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Saint Louis, Missouri~~~~~

 Evan Whitman brushed the last strokes on the freshly painted yellow wall in her dining room. Standing back to admire her handiwork, she smiled and thought for her first attempt she'd done a good job. Gathering the brushes and rollers into the pan, she knew she would not be finished until her least favorite part of the task, clean up, was done.

Going into the kitchen of her traditional downtown Saint Louis brick row house, she carefully rinsed the brushes and rollers in the sink and then cleaned the porcelain sink basin, sure not to leave any traces of paint. While she wanted to renovate the house, she only wanted to restore it to its former beauty, not modernize it. She had fallen in love with the huge white enamel sink with its built in sideboard, and the gigantic white gas stove. The kitchen was small, but homey, and that was what mattered most to her. She wanted a home. She hadn't been in the old house for very long, but she was busy most of the time at work and did not have much time for domestic endeavors. She was taking advantage of a couple days off to try to get everything in order.

In the living room, she finished unpacking the last box, which contained the few knick-knacks she had kept since going out on her own. Carefully, she placed the tarnished silver frame with her only picture of her grandmother in it on the fireplace mantle. Lovingly, she dusted the glass and the crevices of the beaded frame. Next to it, she placed the blue carnival glass vase that her grandmother had cherished. Last, she pulled out a worn Family Bible that was the only record she had of her family.

She sat on her comfortable couch and pulled a lovely patchwork quilt over her lap, trying to stave off the inevitable chill in the drafty old house. Evan gently picked up the old Bible and opened it to the Family Records section and read the names written there in her grandmother's tiny script. The dates of her mother's birth and death were the last written in the fine hand. Evan had entered her grandmother's death date in her scrawling hand, which she hated.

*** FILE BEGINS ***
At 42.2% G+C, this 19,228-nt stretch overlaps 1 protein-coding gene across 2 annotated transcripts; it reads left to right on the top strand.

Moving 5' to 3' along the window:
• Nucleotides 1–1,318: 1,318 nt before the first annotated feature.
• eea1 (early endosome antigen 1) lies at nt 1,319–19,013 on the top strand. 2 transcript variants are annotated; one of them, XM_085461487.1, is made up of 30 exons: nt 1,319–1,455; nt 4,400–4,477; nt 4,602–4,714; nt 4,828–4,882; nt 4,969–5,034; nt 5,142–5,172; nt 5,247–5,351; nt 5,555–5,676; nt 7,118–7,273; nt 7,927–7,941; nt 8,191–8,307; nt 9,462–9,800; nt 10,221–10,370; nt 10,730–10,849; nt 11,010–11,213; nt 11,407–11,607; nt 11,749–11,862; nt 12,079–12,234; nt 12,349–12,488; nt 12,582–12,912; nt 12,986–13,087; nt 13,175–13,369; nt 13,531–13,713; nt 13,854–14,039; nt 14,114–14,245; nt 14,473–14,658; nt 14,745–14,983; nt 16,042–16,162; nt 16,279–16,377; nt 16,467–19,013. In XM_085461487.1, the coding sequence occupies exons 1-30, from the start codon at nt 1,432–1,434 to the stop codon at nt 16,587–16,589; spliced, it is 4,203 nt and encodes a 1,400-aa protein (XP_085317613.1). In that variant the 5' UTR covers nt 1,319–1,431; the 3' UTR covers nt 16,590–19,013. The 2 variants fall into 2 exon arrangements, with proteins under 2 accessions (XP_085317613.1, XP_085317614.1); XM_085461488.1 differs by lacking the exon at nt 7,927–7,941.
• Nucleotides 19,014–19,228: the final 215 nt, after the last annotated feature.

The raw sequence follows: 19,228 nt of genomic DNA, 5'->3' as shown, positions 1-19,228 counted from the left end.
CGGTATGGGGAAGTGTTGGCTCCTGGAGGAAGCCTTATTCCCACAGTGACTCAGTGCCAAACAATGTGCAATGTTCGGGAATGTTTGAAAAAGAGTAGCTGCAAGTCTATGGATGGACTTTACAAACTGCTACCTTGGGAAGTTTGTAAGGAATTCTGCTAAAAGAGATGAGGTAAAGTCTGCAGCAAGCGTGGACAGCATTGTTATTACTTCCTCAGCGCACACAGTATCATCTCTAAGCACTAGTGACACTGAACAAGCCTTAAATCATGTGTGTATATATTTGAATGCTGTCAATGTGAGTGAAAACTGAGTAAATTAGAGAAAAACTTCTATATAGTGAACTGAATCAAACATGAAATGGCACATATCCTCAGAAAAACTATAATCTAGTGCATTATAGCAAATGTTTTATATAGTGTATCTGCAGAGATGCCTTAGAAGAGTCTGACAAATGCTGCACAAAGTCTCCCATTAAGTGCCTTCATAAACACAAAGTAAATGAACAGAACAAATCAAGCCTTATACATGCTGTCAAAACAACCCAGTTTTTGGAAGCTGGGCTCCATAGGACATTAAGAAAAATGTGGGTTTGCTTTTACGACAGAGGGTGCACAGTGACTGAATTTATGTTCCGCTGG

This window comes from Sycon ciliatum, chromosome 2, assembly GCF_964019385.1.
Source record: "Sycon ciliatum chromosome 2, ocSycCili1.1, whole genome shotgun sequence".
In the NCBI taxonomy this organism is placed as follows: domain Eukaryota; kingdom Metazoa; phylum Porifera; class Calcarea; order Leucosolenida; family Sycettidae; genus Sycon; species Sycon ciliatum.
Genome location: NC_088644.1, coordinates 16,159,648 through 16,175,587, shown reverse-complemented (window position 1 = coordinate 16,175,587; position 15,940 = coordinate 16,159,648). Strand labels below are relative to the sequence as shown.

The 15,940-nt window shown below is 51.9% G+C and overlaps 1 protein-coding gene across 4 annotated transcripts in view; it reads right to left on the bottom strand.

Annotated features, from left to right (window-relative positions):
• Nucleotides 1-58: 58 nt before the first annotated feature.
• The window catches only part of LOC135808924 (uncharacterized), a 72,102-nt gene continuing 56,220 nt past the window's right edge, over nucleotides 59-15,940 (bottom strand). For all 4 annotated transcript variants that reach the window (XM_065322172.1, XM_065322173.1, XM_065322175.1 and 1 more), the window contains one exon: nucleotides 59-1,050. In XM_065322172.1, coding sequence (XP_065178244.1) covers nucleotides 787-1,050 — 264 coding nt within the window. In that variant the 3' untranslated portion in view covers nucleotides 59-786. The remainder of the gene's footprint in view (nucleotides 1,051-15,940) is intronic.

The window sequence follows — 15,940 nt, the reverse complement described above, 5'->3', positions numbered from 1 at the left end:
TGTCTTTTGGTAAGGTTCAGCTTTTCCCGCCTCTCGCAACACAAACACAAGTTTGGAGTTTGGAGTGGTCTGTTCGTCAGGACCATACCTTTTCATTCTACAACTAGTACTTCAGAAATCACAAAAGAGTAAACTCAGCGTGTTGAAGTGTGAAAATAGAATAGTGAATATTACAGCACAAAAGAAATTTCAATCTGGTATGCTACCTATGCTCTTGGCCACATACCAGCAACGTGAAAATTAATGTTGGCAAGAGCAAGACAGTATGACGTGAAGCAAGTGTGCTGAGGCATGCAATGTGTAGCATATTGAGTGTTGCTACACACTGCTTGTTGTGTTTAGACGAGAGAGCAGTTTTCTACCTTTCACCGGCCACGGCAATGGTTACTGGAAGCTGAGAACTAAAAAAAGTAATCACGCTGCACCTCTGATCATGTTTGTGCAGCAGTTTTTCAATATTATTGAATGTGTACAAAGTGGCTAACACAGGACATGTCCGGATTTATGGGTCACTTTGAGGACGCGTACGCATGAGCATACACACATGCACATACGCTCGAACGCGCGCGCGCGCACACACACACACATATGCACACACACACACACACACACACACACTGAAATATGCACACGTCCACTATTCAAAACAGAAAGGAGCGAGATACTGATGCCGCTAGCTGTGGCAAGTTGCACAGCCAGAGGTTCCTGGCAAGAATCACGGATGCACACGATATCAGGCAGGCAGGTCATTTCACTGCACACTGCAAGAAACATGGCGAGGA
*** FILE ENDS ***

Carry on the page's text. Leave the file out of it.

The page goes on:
She was inevitably drawn to the memories of her childhood with her grandmother. Her grandmother had been the only one left to care for her, unaware of the catalyst for Evan's mother's insanity. Evan felt responsible for the dissolution of her family when she was six. Her father had blamed her mother for the strange abilities his daughter exhibited. He left, screaming about having Satan's spawn for a child and vowing that he would never lay eyes on her again. Evan had learned he had died later that year in a drunk driving accident. He'd been the drunk driver.

Evan had loved her mother, but the special gift they shared had caused her mother to go slowly crazy, spending many days not bathing, not sleeping and not eating. She had become used to caring for her self, but then her mother's delusions led to beatings and severe punishments for imagined infractions. That was when Evan's grandmother had taken responsibility for her upbringing. While her grandmother did her best to give her everything she could, Evan never told her about her ability to feel energy in others. She did not want to cause the older woman any grief.

Evan closed the worn leather cover on the large Bible and rose to place it on the bookshelf next to the fireplace. Bending to the hearth, she gathered a stack of wood, placed it in the lovely fireplace and lit a match. After several attempts to start a fire, she had only succeeded in a meager flame and a mass of newspaper ash. Someday she hoped to learn how to start a fire that would help warm the chill from the place.

A/N: I have said before I am not a fan of the author's note in general. I will not continue to put them in every chapter, but I would like to thank you all for reading, comment and voting. I am thrilled by the number of reads this book has achieved, and I would love to ask those of you reading for the first time to please vote and comment as you go, in order to give this labor of love a great chance for success in the Watty's. Thanks in advance. You will never know how much your support means to me.

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